Celebrating Corpus Christi

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Someone who is very familiar with the traditional Roman rite can tell from a photo exactly what point of the Mass the priest has reached. The above photo is unusual in that the celebrant is at the Gospel side of the altar but facing partially towards the centre. This is the Last Gospel at a Mass where the Blessed Sacrament is exposed.

In fact it is the end of our Corpus Christi Mass last Thursday, to the Blessed Sacrament is exposed only after Holy Communion, in preparation for the Blessed Sacrament procession which is concluded by Benediction. The Mass at the end of the Forty Hours is celebrated entirely coram sanctissimo and so the priest has to adjust various movements so that he never has his back to the Blessed Sacrament. I am always reminded of the scene in "Gladiator" where the gladiators are told to face the emperor "AND DON'T TURN YOUR BACK ON HIM". Our Lord is the King of Kings and infinitely more worthy of respect than an emperor.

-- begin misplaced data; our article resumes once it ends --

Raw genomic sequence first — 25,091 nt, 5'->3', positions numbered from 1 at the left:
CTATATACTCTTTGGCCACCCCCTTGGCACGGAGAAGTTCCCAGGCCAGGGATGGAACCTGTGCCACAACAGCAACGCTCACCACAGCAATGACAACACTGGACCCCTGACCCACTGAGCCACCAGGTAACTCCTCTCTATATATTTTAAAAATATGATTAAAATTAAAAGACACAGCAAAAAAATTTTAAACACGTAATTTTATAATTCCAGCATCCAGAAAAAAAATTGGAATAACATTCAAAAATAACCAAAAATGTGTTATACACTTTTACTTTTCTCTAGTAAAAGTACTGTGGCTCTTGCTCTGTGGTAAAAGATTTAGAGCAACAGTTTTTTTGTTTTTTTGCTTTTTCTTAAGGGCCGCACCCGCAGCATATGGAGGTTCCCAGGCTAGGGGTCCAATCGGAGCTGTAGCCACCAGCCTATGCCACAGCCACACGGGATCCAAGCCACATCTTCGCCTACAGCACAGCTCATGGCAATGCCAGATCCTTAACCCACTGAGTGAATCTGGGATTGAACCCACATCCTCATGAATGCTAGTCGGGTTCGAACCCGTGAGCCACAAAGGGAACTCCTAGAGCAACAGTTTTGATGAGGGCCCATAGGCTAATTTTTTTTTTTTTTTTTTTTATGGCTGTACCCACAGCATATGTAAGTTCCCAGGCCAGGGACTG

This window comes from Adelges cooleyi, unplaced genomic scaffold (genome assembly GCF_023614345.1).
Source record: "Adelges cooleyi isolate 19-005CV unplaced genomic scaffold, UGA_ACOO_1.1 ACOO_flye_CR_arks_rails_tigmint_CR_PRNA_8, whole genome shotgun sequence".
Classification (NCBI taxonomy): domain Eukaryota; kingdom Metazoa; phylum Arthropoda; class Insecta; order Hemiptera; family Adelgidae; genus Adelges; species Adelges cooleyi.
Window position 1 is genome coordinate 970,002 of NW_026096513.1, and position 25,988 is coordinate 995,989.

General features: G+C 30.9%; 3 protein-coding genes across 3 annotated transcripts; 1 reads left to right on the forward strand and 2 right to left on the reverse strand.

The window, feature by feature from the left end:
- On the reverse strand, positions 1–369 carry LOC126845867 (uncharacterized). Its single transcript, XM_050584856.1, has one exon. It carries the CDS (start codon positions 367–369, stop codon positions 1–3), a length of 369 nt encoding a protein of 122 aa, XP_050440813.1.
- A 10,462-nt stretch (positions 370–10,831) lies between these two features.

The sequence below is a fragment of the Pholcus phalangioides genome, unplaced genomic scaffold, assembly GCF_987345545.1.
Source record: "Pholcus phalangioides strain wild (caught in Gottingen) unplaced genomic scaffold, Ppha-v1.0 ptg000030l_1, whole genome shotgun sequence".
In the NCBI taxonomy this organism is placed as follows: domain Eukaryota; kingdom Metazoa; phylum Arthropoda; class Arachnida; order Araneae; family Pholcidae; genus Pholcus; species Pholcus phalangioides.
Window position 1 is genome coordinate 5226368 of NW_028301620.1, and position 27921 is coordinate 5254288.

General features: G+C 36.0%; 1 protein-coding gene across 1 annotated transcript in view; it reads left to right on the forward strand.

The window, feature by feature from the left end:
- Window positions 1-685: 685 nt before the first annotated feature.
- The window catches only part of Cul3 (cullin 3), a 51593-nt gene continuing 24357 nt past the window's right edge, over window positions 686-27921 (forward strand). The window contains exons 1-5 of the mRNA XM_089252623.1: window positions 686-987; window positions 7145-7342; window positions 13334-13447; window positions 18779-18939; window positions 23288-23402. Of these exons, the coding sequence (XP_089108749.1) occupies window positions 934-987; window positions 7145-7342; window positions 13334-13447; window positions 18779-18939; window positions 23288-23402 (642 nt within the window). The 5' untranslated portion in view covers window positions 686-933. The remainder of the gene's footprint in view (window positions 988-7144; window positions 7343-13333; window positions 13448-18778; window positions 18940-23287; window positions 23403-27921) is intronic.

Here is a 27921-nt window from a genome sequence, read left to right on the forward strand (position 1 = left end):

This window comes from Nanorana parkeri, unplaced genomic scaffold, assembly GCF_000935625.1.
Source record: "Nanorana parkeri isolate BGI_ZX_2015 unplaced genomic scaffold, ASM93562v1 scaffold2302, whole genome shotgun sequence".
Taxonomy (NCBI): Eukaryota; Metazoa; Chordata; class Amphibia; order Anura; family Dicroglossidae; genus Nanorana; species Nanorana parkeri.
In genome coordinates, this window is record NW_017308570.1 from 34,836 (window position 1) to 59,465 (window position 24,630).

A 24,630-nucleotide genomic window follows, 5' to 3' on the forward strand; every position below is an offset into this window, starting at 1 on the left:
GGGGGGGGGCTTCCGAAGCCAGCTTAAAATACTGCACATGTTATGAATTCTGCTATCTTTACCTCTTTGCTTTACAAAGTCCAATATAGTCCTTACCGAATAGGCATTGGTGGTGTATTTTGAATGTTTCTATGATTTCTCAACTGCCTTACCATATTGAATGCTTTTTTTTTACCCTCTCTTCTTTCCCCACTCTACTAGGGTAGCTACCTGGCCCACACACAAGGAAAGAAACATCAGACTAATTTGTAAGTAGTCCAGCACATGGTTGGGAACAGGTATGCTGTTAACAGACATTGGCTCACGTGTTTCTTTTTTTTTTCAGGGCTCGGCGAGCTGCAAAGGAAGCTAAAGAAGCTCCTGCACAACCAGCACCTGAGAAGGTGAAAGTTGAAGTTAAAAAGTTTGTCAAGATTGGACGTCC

So at the "Et verbum caro factum est" the celebrant genuflects towards the Blessed Sacrament, not towards the altar card as he usually does:

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The Missal for the modern rite does in fact say that it is desirable to have a Blessed Sacrament procession after Mass on the feast of Corpus Christi. Many good and orthodox priests who only know the modern rite have restored the procession in recent years. The growing popularity of the usus antiquior where the presumption is that there will be a procession, has helped this process of restoration.

Of course, we get to celebrate twice over in Blackfen, because the feast is celebrated in the modern rite on the Sunday. A lot of the nonsense involved in the unpopular Holyday transfers would be overcome if the Octaves were restored, or even if they were explicitly spoken of as an option. Then you could celebrate the feasts on the proper day and celebrate them on the Sunday as part of the Octave.

Here is a photo from the Procession of the Blessed Sacrament after Mass last Thursday:

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And here we are back in the Church for Benediction, the photo taken at the words "veneremur cernui":

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Photo credits: Mulier Fortis

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